# Doppler effect and acceleration of source

orangephysik
Homework Statement:
A source at rest is at a distance of s_0 = 1.7 km from you and you measure a frequency of f_0 = 520 Hz. At time t = 0 the source moves directly towards you with a constant acceleration. When the source reaches you, you measure a frequency of f_1 = 1040 Hz.

a) What is the acceleration of the source and at which time t does the source reach you?
Relevant Equations:
Measured frequency, f_Source * = f_0 (1/ (1 - [v_source / v_phasefront] )
Hi. I need help with part a).
I calculated the wavelength of the source by using the formula f_0 = v_phasefront / λ and got λ = (343 m/s) / (520 Hz) = 0.6596 m.
And then I set up an equation for the velocity of the source v(t) = a*t (with v(t = 0 )= 0 m/s) and s(t) = 1/2 * at^2 + s_0. But I just have no idea how I can find the acceleration with these information.

Homework Helper
Homework Statement:: A source at rest is at a distance of s_0 = 1.7 km from you and you measure a frequency of f_0 = 520 Hz. At time t = 0 the source moves directly towards you with a constant acceleration. When the source reaches you, you measure a frequency of f_1 = 1040 Hz.

a) What is the acceleration of the source and at which time t does the source reach you?
Relevant Equations:: Measured frequency, f_Source * = f_0 (1/ (1 - [v_source / v_phasefront] )

Hi. I need help with part a).
I calculated the wavelength of the source by using the formula f_0 = v_phasefront / λ and got λ = (343 m/s) / (520 Hz) = 0.6596 m.
And then I set up an equation for the velocity of the source v(t) = a*t (with v(t = 0 )= 0 m/s) and s(t) = 1/2 * at^2 + s_0.

Hello @orangephysik, ##\qquad## !​

1. I don't think there's anything relativistic about this exercise, but don't mind to be proven wrong.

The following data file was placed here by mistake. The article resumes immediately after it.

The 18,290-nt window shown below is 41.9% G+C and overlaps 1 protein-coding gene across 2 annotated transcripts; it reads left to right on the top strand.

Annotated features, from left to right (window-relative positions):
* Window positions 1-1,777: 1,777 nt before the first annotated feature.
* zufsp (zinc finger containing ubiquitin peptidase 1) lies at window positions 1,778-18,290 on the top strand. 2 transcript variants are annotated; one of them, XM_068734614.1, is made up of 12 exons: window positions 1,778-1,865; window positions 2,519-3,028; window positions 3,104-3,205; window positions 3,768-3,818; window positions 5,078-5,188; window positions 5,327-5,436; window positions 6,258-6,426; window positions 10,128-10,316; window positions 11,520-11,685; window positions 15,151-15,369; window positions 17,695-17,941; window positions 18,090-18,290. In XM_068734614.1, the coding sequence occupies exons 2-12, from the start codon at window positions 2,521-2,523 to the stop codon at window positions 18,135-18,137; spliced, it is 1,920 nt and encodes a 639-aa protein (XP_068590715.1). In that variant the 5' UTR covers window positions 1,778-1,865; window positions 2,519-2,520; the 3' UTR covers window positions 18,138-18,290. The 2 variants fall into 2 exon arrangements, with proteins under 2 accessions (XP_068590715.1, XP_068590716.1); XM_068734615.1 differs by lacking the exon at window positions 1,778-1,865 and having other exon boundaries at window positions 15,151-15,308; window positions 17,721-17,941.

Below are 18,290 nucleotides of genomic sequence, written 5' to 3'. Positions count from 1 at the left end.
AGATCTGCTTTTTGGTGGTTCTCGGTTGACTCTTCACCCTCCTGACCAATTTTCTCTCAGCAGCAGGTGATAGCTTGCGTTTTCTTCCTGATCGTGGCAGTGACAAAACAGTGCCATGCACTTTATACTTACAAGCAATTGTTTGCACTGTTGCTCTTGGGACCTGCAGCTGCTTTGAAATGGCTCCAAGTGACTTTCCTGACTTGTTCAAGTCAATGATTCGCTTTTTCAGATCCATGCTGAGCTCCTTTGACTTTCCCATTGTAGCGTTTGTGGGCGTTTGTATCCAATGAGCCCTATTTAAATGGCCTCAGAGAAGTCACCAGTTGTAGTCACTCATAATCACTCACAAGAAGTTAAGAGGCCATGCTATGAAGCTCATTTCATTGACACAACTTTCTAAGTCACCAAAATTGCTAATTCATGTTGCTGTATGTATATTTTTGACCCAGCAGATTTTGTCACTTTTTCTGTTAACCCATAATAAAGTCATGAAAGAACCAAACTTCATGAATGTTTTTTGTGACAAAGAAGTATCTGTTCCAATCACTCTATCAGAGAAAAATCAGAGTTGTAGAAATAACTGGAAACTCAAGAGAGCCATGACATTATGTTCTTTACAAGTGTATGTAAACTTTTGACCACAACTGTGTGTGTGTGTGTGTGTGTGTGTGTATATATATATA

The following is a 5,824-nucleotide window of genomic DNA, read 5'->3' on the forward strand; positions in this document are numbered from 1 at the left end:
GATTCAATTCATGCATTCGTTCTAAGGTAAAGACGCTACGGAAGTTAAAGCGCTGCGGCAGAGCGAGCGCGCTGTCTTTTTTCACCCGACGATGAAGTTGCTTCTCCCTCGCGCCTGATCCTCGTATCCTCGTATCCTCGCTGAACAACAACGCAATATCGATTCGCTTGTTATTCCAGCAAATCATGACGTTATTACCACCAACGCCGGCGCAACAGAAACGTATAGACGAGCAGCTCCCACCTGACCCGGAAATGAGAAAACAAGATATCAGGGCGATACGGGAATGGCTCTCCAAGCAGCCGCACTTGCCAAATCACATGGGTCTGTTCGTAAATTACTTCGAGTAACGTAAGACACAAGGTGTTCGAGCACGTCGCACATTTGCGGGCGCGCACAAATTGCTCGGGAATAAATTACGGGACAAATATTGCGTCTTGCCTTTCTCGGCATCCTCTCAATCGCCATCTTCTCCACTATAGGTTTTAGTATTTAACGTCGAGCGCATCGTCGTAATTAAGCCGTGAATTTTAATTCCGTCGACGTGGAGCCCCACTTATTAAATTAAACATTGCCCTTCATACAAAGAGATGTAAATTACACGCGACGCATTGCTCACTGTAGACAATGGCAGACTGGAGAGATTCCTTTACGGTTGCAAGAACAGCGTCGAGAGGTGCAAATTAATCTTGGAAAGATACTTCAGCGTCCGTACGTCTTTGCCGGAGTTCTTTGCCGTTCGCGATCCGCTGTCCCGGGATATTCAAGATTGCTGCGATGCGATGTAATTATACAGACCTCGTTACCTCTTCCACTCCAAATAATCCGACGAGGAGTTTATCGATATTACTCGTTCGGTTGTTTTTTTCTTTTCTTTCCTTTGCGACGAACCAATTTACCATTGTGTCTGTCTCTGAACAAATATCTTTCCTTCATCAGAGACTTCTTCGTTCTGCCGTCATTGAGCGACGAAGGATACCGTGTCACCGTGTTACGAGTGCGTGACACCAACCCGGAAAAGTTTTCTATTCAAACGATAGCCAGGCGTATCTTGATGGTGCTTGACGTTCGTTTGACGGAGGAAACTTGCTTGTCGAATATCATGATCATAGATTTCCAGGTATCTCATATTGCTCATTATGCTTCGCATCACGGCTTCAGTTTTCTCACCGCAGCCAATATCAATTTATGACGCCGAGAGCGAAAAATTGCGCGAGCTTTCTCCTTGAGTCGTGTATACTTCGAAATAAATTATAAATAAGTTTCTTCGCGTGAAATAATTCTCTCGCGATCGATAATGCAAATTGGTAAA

But I just have no idea how I can find the acceleration with these information.

2. Well, what information haven't you used yet ? Something with Doppler ?

##\ ##

orangephysik
Hello @orangephysik, ##\qquad## !​

1. I don't think there's anything relativistic about this exercise, but don't mind to be proven wrong.

2. Well, what information haven't you used yet ? Something with Doppler ?

##\ ##
I had f_0 = v_phasefront / λ and got λ = (343 m/s) / (520 Hz) = 0.6596 m, and this is the wavelength of the source when it was at rest.
With the same formula, f_1 = v_phasefront / λ' , so λ' = (343 m/s) / (1040 Hz) = 0.3298 m, this is the wavelength when the source reaches me.

Now using
Measured frequency, f_Source * = f_0 (1/ (1 - [v_source / v_phasefront] )

1040 Hz = 520 Hz * (1/ [1 - (v_source / 343 m/s) ]), rearranging I got v_source = 171.5 m/s.

I also know λ' = λ - v_source * T (whereby T is the period). Plugging in the values to find T, I got T = 1.923 ms.

So the acceleration must be a = v_source / T = 8.92*10^4 m/(s^2). Is this the correct way of solving the question?

Homework Helper
Is this the correct way of solving the question?
Actually there are two questions. One is asking for the acceleration of the source, the other for a time.
I agree the first step is to find the final speed of the source. Looks OK.
But then you derive a T in a cumbersome way (it is 1/520) and you seem to think this period is equal to the time the source needs to reach you. Why ? 2 ms to cover what distance again ?

The equations you set up at the end of post #1 look a lot more promising to me !

##\ ##

orangephysik
Actually there are two questions. One is asking for the acceleration of the source, the other for a time.
I agree the first step is to find the final speed of the source. Looks OK.
But then you derive a T in a cumbersome way (it is 1/520) and you seem to think this period is equal to the time the source needs to reach you. Why ? 2 ms to cover what distance again ?

The equations you set up at the end of post #1 look a lot more promising to me !

##\ ##
Oh right. The period T is the time it takes for the sound waves to travel a distance of λ - λ' = 0.3298 m.

So since acceleration is a = Δv/Δt, I already have Δv since v_0 = 0 m/s and now I just need Δt. But the question implies that I can find the acceleration without knowing Δt.

I have v(t) = a*t ⇔ 171.5 m/s = a*t ⇔ t = (171.5 m/s) / a (whereby t is the time it takes to reach me, since 171.5 m/s is the speed when it reaches me)

I also have s(t) = 1/2 * at2
I know that it has travelled 1.7 km when it reaches me, so 1.7 km = 1/2 * at2
⇔ t = √[(3.4 km)/a]

Setting these two equations for t equal, I get a = 8.65 m/s, which means t = 19.83 s.

I hope this time I'm right Hoping you're right is one thing. What is needed to convince you that you are right ?
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